Colorado State returns the most experienced offensive line in the nation, with Cole Pemberton, Shelley Smith, Tim Walter, Adrian Martinez, and Mark Starr all returning. Mark Starr replaces Dane Stratton, and only Smith has been all-conference, but look for this group to make lots of room for somebody (more on that below) to fill in some of Gartrell Johnson's big shoes at runningback.
Johnson and Kyle Bell's graduation leaves only younger players who've never started to tote the rock for the Rams. JUCO transfer Leonard Mason early enrolled, but did not settle the matter. John Mosure, Michael Connor, and Jonathan Gaye are all competing for touches, as well. Without a playmaker behind them, CSU's great '09 o-line may be one of the more potent wastes in the conference.
UNLV loses two starters on the line, guards Johan Asiata and Sifi Moala. Long-time starter Joe Hawley settles in at RG, and the young Sean Tesoro has won praise for his performance at LG. Returners Matt Murphy, John Gianninoto, and Evan Marchal complete the line, making UNLV's starting five one of the conference's best. They'll top four ypc for the first time since TCU joined the conference.
Why does the Wimple rank this unit so low, then? Because no Rebel runner has yet shown the capacity to fill most, let alone all, of graduating Frank Summers's shoes. C.J. Cox probably has the inside track to starting, because he's been around Las Vegas two or three years longer than incoming freshman Bradley Randle, who will challenge Cox for the starting role. If UNLV's backfield can show some life, look for the Rebs' bowl-chase finally to bear fruit in 2009.
New Mexico replaces the left two starters on its o-line, Sylvester Hatten and Matt Streid. Joining the returning all-conference center Eric Cook, and the returning RG and RT Joshua Taufalele and Byron Bell will be experienced Ivan Hernandez and Maurice Mears, both JUCO transfers who played last season with the Lobos. This line, while experienced, won't have as much talent running behind it as last year, when the Lobos got 4.6 ypc.
Speaking of them running behind, New Mexico graduated Rodney Ferguson, it's second great runner the last few years. Paul Paker and Matt Quillen also do not return. The only Lobo runner returning who started a game is FB Josh Fussell, but the new offense doesn't use fullbacks much-- or at all. So experienced James Wright, Terrence Brown, and inexperienced A.J. Butler and Demond Dennis all are in the mix to become the Lobos' main back. Simply put, who'll emerge (if anyone) is an open question.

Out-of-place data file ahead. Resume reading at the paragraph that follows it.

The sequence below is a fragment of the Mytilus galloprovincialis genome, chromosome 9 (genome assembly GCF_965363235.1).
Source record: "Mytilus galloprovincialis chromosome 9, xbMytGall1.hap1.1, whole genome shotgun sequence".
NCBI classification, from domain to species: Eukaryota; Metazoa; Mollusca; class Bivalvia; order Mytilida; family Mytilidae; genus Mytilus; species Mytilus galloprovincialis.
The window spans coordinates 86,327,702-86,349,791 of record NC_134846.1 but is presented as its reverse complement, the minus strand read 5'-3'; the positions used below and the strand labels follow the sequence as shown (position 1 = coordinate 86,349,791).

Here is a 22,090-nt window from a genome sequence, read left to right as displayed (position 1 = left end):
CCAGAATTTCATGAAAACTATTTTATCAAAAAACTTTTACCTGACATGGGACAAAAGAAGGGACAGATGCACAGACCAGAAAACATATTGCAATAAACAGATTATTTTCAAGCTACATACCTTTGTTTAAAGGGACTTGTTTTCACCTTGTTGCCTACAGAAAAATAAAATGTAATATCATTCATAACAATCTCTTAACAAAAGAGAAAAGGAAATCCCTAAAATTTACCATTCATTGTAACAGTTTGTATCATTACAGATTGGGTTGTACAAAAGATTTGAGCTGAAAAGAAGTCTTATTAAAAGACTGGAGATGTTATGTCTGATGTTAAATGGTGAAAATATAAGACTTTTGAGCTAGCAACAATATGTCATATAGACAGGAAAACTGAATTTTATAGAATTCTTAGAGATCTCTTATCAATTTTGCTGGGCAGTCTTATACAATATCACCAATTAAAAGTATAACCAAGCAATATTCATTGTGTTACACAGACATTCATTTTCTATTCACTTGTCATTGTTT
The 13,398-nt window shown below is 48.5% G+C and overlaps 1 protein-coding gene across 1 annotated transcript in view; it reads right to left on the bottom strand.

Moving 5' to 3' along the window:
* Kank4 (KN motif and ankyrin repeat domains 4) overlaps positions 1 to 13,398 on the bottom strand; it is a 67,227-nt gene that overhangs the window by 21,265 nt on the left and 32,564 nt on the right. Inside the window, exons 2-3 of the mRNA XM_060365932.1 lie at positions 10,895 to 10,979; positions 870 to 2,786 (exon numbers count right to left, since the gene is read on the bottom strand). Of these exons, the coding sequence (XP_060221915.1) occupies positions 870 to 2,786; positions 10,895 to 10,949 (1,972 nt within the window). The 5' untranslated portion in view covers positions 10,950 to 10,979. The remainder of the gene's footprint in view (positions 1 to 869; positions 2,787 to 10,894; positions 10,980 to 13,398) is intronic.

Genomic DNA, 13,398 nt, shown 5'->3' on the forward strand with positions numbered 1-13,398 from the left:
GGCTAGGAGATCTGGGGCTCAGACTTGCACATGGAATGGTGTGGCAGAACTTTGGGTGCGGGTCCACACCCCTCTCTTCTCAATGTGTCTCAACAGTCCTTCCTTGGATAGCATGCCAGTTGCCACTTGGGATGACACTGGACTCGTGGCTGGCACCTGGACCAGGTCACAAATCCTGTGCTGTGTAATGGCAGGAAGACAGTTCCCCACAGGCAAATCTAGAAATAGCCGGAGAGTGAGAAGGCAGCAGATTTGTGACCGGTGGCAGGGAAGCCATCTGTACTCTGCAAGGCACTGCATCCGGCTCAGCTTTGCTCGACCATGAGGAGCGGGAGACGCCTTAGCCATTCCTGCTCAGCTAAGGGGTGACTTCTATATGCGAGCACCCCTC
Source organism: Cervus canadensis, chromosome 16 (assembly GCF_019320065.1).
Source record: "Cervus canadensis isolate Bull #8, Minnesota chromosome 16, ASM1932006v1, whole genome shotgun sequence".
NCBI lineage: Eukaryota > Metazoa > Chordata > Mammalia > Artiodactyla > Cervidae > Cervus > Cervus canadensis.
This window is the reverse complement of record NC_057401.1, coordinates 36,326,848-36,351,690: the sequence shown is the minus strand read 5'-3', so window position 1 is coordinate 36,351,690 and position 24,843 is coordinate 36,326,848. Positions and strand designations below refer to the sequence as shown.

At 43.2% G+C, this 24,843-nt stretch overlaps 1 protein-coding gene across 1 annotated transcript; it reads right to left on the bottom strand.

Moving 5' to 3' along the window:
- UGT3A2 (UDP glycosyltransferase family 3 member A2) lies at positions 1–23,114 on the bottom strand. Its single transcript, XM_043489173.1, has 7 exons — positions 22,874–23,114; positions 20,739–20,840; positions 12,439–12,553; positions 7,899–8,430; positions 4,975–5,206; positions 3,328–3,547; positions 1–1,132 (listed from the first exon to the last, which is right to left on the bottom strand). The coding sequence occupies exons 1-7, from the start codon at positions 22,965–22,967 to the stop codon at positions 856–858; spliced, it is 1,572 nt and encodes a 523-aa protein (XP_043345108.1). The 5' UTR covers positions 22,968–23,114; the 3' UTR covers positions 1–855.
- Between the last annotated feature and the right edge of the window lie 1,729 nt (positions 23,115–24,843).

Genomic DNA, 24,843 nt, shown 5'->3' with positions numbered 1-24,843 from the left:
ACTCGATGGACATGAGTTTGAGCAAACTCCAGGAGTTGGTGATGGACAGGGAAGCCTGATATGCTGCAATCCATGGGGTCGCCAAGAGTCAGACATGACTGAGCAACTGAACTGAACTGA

San Diego State graduated two starters on its line: LG Mike Schmidt and RT Lance Louis. Its cast of returning linemen is, like every other position, large, and like every other list for this year's time, large because of last year's incredible injury plague. Look for returners Peter Nelson, Ikaika Aken-Moeta, Trask Iosefa to play LT, LG, and center, each starting for a second year (Aken-Moeta moving from RG to LG). Redshirt freshman Jimmy Miller has moved ahead of Emillio Rivera at RG, and Mike Matamua finally gets to start at RT, where he redshirted in '07, and missed with injury in '08. This is one of the most experienced lines in the conference, but they're learning new schemes under Brady Hoke's spread, making their experience less valuable. They'll outperform their dismal '08 numbers, though. Depth is a concern.
Tyler Campbell graduated at RB, leaving Atiyyah Henderson and Brandon Sullivan with the inside track to start. This spring, Davon Brown pushed himself into contention as well. Like New Mexico, UNLV, CSU, and Wyoming, the Aztecs are waiting for a go-to runningback to emerge. Bowl eligibility may hang on it.
Wyoming must replace two starters on its o-line, both all-conference. C Tim Bond and RG Kyle Howard take 74 starts' experience with them. Only BYU loses more experience; the Cougars will replace it much more successfully, though. Wyoming is undergoing a complete personality revision, and will spend at least a year in complete discombobulation. That's start up front, where Ryan Otterson, Sam Sterner return at LT and LG, but return to something unlike they've ever played. Russ Arnold has played center at Wyoming a lot; on his right will be the young Jack Tennant. Clayton Kirven returns at RT. This group must recast itself as an up-tempo, ultra-spread offensive line, and likely will drop off from last year's 4.3 ypc significantly.
A big part of the reason for this dropoff is the graduation of runners Devin Moore and Wynel Seldon, who together accounted for something like 80% of the Cowboys' ground game. Their replacements are a complete tossup between returners Darius Terry, James Davis, James Caraway, and incoming freshman Anthony Smith. Look for regression before the new offense clicks (likely with increased infiltration of Dave Christiensen's recruits).